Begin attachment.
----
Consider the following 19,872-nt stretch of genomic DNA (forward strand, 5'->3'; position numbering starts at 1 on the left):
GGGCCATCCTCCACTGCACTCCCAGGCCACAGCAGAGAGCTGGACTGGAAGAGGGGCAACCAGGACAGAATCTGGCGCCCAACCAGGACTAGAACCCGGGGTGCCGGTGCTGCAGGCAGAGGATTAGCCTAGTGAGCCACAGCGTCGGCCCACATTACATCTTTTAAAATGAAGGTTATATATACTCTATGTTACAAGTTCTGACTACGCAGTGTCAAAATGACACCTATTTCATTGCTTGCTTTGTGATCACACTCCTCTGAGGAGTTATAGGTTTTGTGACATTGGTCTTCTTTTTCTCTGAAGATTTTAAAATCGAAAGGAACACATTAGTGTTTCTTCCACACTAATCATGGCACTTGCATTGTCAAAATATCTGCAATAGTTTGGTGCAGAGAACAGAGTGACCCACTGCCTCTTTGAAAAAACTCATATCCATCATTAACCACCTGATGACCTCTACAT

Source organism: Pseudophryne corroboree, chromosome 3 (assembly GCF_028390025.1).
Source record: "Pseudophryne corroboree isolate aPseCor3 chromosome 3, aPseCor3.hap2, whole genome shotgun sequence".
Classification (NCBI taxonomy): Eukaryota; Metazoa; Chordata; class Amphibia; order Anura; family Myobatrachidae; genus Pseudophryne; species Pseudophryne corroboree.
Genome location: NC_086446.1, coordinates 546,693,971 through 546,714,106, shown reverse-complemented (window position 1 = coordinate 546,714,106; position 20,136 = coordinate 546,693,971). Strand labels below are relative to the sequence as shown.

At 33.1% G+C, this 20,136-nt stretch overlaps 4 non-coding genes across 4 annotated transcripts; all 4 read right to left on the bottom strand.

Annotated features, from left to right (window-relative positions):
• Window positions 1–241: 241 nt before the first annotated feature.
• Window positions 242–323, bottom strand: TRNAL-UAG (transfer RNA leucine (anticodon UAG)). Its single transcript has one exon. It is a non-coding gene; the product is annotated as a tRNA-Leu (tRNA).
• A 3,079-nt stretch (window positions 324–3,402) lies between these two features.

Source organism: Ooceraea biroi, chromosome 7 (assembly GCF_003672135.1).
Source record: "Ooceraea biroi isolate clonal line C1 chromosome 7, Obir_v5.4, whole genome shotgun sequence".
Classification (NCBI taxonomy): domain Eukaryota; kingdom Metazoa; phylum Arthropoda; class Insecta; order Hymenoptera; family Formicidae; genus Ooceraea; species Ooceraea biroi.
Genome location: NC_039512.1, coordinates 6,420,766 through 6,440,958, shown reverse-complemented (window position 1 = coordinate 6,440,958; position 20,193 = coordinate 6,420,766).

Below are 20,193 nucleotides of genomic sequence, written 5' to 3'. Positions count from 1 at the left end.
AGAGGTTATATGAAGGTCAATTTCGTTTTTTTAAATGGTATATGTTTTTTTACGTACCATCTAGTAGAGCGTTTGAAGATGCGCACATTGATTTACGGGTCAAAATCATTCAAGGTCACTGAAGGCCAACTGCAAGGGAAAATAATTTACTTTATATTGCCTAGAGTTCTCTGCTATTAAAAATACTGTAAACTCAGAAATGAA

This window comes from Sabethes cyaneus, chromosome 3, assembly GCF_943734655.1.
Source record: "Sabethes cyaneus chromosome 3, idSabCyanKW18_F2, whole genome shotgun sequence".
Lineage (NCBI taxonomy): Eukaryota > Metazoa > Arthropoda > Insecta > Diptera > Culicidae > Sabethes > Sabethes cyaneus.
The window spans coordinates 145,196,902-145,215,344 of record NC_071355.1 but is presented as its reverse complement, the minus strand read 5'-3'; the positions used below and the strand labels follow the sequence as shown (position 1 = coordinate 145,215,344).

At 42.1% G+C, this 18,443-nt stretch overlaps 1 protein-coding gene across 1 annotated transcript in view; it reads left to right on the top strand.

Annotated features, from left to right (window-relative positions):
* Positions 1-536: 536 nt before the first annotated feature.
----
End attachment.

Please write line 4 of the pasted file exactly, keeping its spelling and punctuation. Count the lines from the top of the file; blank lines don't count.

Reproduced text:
Source record: "Pseudophryne corroboree isolate aPseCor3 chromosome 3, aPseCor3.hap2, whole genome shotgun sequence".